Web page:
Saffron looked heartbroken.

“I was not saying that to defend you, Joe,” said Saffron. She suddenly seemed a few years younger than she had before, and Joe realised that the make-up she’d been wearing was running down her cheeks. “I just did not want to believe that you would lie to me about that.” She wiped her face. “I may not be very smart but at least I’m not…” And then she fell silent.

“I’m sorry,” Joe said, and this time he could feel the truth in his words, and it was a blessed relief. “I am so, so sorry, Saffron. I’d never meant to hurt you like this. I just wanted to…” And then he stopped, and remembered what Ginger had said.

It wasn’t personal.

“Your name shows up in this ledger more than once, pastry-peddler,” Coriander said, almost conversationally, as he stepped towards him, “Many times, in fact. You have been doing this for a long time.”

“I was scared,” said Joe, and this time he didn’t back away. “I had no-one. If I hadn’t taken the offer, I’d have nothing.”

“And so, instead you became a common criminal,” said Coriander, as if it was the simplest thing in the world.

“I… Yeah.” Joe didn’t have any response to that. “Yeah, I guess I did.”

“What was the real reason that you wanted this ledger so badly, pastry-peddler?” Coriander held up the enormous ledger with one hoof. “My daughter seemed to believe that you had wanted to unravel all of this.”

Joe raised a hoof. “I–”

“But it was never about that, was it?” Coriander opened the book and riffled the pages, showing off over a decade of tiny names and dates and deeds. “You only desired the evidence. So badly that you would suck my lonely, naive, BELOVED daughter into your ridiculous scheme!” Coriander dropped the ledger and marched towards him, huffing hot air through his nostrils like an angry minotaur.

“That’s not true!” Joe shouted, “I just wanted to help, I just wanted to—”

You are a lying SERPENT!” Coriander grabbed Joe by his tattered collar, all but tearing it in half. “You lied to us just so you could try to cover your trail! It was never about HELPING HER, WAS IT?!”

Anger flashed white hot in Joe’s gut like the surface of the Sun and he snapped. “IT WAS ONLY EVER ABOUT HELPING HER!”

THEN WHY DID YOU INVOLVE HER? WHAT IF SHE’D GOTTEN HURT?!”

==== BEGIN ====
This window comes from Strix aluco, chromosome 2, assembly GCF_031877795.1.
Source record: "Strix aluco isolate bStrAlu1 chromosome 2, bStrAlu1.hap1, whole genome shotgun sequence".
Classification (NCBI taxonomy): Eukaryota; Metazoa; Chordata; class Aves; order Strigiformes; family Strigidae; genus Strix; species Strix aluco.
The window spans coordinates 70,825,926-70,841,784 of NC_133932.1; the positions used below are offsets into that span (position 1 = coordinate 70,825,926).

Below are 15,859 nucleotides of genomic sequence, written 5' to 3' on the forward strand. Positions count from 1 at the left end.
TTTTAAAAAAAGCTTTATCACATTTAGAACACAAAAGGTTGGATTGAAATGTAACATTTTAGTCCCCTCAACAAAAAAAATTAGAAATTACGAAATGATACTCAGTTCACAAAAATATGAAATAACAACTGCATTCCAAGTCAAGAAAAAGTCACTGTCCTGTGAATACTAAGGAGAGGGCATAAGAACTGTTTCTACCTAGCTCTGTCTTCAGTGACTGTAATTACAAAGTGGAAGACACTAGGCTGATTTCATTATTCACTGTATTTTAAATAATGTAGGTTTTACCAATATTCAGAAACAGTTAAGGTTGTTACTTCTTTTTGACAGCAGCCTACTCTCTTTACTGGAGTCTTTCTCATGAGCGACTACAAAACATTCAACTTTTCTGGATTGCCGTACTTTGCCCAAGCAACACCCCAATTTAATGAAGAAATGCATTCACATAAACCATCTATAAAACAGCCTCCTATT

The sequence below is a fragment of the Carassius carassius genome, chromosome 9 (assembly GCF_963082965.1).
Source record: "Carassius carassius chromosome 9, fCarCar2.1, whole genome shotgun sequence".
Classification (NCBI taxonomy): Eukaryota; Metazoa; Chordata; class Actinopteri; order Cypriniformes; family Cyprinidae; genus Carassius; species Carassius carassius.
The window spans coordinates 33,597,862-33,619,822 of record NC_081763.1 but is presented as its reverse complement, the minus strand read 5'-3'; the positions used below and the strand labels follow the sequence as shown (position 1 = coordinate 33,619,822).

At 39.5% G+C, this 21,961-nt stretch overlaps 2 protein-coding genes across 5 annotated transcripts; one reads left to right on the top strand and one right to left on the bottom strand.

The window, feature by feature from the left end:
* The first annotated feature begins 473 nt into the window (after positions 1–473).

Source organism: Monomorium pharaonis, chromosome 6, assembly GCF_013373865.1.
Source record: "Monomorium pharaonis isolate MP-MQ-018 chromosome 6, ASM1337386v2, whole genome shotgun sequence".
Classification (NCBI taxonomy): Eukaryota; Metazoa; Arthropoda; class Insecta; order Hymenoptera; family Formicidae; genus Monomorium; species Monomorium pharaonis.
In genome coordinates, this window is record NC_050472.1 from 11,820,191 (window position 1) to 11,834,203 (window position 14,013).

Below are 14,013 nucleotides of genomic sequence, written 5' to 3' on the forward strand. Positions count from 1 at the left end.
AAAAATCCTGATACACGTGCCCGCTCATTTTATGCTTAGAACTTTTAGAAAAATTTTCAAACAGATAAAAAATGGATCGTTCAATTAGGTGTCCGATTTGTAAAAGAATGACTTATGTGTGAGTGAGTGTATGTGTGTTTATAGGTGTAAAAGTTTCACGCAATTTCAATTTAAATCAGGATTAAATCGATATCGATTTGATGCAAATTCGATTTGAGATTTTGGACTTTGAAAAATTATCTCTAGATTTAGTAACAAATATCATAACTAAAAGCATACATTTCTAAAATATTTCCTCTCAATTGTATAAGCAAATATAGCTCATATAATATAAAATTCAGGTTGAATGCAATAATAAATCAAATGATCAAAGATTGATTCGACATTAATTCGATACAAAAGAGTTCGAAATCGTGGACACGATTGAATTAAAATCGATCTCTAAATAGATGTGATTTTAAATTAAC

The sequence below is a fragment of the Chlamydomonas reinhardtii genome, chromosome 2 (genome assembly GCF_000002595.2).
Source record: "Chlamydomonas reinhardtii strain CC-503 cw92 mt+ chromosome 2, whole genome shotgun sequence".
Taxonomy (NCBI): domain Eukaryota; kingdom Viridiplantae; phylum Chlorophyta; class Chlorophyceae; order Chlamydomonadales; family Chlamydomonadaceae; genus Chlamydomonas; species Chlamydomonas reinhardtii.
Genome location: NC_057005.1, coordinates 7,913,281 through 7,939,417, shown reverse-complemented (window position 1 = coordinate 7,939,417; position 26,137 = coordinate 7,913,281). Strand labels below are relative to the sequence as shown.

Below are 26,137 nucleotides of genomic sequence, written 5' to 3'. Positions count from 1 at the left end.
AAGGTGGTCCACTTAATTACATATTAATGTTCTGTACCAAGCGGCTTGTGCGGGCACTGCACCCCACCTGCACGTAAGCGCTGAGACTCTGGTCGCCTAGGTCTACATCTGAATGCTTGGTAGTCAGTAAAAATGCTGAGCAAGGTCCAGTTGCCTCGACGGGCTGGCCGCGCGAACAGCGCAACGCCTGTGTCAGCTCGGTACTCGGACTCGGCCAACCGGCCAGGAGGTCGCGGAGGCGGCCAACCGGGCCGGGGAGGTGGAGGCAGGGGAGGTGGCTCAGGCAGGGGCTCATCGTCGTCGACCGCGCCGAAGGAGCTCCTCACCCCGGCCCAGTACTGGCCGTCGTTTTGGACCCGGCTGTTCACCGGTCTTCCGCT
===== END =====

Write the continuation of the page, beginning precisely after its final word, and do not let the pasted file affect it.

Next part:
The two stallions were standing so close that Joe could feel Coriander’s hot breath on his face, shaking with emotion.

Coriander glared at Joe. Joe didn’t care anymore. He went slack in the older stallion’s grip, defeated.

Eventually, he began to speak again, voice trembling like a leaf. “I just wanted to help her y’know.” He sniffed. “She came into the diner and I realised that I’d been there, y’know, not too long ago. And I wasn’t happy. I wasn’t happy about anything. When it was just me doing stuff for the boss– for Cuckoo, it was like. Y’know. Easier not to think about it. Easier not to care.”

Coriander let go of him.

Joe slumped to the ground like a sack of flour. He didn’t try to stand up. He just kept on going. “You don’t just start out by wrecking ponies’ property. It’s a creeping thing. Starts off small. Erosion. Wears you down until you stop resisting it, and to be honest, I’m not sure I was even resisting it that much in the first place.”

He got back to his hooves, swayed for a moment, and avoided Coriander’s gaze while Saffron avoided his. “But I cared. I really did. And I’d never have let Saffron get hurt, Mr Cumin.” Only then did Joe meet his eyes.

Coriander looked at him like one would look at a piece of dirt. He tilted his head, considering. “I am a merciful stallion,” he said eventually. “My daughter is unharmed. You helped repair my restaurant. Intentionally or not, you helped to bring this Cuckoo Capone to justice. You have repaid your karmic debt, as it were. But, on a personal note…”

And then Saffron’s father leaned in close, and in a voice so quiet that Joe would hear it only in his nightmares, he muttered: “If you ever speak to my daughter again, I swear upon all the gods that I will destroy you like you destroyed our restaurant.”

Joe believed him.

“Now. Go home before you catch a cold.” As he said this, Coriander clutched Saffron to his side. He looked over her with concern. She just stared at nothing in particular, lost in her thoughts. “And we shall do the same.”

Joe turned and began to walk back home. Behind him, he heard two sets of hooves head off in the other direction. A cold wind blew, and he shivered, and realised only then that the suit he was wearing had been all but destroyed by the events of that very, very long day. Coriander hadn’t been kidding about the pneumonia, apparently.

Something stuck in his throat. No, this wasn’t right.

It hadn’t been personal.

It was now, though.

Joe spun on his heels and shouted, “Hey!”

Coriander and Saffron looked back over their shoulders at him.

“You were wrong,” said Joe. “I didn’t care what happened to me. I just wanted the book to stop Cuckoo. And I’d have risked everything for that even if Saffron hadn’t come too.” And then, despite everything, Joe smiled. “And I’d have failed. Because Saffron is braver than anyone I’ve ever met, and I never could have stopped him without her.”

And, for once, Joe was telling the absolute truth. And it was a blessed, blessed relief.